The Bar has welcomed the proposed reforms that would ensure that disabled and LGBT + victims of hate crimes have the same protection as those targeted because of their race or religion.
Following a thorough review of hate crime and hate speech laws, the Law Commission issued several recommendations to address inconsistencies in how hate crime laws address different protected characteristics. For example, aggravated offenses, which can carry harsher penalties, currently only apply to racial and religious hostility.
The commission recommends expanding aggravated offenses to cover all of the features that exist in hate crime laws: race, religion, sexual orientation, disability, and transgender identity.
Law Society President I. Stephanie Boyce said: “In our response to the consultation, we said it was illogical for aggravated offenses to apply only to hostility based on race or religion. and should include stronger sentencing provisions on hostility based on transgender identity, disability and sexual orientation. ‘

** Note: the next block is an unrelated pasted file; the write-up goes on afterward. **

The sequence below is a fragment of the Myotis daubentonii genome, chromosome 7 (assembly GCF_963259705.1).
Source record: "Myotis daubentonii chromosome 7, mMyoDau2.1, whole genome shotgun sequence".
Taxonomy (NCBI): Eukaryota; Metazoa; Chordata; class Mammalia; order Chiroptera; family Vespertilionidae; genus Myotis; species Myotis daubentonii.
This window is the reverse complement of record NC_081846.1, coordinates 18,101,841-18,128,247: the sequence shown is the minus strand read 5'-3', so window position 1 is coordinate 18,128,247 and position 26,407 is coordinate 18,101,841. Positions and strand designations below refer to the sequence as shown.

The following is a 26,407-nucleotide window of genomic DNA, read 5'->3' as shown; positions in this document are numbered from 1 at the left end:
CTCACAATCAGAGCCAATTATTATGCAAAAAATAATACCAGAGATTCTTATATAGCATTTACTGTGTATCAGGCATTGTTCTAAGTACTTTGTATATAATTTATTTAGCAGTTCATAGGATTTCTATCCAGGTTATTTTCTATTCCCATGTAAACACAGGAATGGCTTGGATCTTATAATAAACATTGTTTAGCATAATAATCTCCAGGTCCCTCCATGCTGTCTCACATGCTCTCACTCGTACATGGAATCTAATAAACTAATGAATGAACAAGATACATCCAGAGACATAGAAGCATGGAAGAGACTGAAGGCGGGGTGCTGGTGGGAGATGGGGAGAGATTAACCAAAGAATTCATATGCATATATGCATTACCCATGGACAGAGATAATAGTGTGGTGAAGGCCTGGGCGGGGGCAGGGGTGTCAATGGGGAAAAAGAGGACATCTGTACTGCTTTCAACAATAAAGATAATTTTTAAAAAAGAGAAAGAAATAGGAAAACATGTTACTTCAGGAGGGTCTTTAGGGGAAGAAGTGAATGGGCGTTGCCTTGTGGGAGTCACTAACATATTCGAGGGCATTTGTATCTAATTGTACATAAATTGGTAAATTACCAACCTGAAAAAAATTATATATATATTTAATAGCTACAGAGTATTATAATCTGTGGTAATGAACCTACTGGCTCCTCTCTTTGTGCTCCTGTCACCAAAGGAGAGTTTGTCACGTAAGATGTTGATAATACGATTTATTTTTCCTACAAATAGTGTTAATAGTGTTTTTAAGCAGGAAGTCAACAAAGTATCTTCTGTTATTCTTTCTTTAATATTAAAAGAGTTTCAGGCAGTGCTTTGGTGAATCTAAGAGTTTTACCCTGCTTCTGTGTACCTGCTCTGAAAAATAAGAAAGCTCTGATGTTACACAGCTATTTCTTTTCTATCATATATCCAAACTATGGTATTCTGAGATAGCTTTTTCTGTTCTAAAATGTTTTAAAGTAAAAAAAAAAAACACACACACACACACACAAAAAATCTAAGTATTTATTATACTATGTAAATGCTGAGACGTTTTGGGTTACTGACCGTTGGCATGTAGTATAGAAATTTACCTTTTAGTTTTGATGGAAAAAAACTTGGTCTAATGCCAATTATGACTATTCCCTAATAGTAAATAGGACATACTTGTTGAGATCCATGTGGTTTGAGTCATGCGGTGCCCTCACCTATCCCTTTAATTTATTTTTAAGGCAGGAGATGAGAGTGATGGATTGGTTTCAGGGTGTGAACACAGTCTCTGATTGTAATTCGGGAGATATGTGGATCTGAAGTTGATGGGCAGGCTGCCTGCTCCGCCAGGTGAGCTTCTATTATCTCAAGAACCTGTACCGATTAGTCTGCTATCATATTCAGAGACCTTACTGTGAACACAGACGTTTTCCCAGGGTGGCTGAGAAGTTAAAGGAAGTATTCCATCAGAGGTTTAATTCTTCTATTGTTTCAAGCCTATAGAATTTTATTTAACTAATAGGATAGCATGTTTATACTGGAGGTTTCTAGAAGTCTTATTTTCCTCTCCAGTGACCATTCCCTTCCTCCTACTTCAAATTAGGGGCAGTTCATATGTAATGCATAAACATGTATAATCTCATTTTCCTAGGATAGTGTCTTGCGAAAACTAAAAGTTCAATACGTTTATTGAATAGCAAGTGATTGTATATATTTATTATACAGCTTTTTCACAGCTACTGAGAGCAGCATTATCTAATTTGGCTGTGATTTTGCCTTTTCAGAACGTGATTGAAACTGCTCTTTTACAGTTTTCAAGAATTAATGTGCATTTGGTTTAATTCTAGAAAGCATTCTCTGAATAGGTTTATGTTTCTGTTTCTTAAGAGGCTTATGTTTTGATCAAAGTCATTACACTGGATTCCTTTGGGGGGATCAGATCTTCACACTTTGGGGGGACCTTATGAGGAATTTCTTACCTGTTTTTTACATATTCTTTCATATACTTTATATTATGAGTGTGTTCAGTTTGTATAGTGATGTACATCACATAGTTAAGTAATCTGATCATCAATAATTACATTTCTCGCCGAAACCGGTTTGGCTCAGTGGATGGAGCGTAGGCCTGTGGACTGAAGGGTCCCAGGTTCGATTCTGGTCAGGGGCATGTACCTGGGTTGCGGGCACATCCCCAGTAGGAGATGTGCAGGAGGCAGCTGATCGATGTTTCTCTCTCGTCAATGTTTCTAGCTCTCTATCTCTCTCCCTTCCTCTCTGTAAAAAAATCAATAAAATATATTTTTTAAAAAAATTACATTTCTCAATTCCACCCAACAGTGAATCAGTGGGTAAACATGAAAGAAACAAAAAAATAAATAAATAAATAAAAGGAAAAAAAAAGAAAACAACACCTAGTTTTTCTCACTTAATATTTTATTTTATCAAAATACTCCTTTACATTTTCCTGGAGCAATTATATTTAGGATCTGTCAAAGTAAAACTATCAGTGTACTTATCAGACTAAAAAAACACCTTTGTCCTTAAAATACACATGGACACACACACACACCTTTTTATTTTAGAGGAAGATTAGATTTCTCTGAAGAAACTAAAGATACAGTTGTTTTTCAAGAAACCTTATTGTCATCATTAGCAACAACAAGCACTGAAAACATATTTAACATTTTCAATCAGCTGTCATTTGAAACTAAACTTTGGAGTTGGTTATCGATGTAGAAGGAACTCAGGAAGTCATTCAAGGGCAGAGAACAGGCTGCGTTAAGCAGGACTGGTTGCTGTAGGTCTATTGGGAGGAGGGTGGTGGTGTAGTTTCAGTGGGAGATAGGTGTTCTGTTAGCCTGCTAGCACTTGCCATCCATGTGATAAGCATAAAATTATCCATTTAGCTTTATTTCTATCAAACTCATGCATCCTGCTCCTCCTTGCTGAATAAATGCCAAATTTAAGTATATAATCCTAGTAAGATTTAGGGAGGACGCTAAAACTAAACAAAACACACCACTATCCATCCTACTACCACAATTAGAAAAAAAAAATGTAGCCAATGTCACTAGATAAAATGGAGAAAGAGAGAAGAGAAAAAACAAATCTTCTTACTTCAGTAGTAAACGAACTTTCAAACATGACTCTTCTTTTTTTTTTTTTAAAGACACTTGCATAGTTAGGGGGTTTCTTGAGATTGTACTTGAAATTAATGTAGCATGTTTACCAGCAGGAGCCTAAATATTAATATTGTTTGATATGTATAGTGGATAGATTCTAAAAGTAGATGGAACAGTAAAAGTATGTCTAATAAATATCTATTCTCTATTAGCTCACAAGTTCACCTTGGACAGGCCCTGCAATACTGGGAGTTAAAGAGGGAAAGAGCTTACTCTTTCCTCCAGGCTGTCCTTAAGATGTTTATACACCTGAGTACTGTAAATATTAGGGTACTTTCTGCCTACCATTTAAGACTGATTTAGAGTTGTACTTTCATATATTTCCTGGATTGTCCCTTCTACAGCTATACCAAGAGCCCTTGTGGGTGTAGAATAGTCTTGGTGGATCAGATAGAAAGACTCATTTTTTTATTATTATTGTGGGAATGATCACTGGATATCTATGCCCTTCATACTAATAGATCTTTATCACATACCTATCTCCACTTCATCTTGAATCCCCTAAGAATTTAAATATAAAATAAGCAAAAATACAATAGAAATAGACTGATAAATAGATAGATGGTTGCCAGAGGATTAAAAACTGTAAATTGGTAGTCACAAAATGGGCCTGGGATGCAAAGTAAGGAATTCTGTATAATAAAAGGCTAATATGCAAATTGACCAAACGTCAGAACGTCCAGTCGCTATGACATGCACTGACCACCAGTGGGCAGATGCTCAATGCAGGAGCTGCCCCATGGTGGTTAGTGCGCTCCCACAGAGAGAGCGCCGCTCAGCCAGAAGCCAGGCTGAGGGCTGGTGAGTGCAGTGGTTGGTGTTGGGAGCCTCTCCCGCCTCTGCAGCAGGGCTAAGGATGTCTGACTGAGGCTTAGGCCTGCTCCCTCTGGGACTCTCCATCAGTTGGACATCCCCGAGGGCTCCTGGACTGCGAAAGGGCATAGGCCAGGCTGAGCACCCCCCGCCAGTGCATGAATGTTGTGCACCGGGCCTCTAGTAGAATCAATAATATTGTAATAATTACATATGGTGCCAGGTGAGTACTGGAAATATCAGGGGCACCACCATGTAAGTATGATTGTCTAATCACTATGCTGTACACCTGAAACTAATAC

The commission tentatively proposed adding sex and gender as protected characteristics for the purposes of aggravated offenses and increased penalties, given three potential reform options. However, he concluded that the proposals “create more problems than they solve”.
Boyce said: “We have expressed concerns about the relevance of this proposal as it creates problems on how to deal with forced marriage, FGM, domestic violence and sexual offenses, which are primarily against women. The prosecution’s already difficult task of proving rape and other sexual offenses could be compounded by the need to prove aggravation based on gender as well, further complicating these trials and increasing the trauma of victims.
Instead, the commission says the government should examine the need for a specific offense of public sexual harassment.
The commission makes 34 recommendations in its vast report.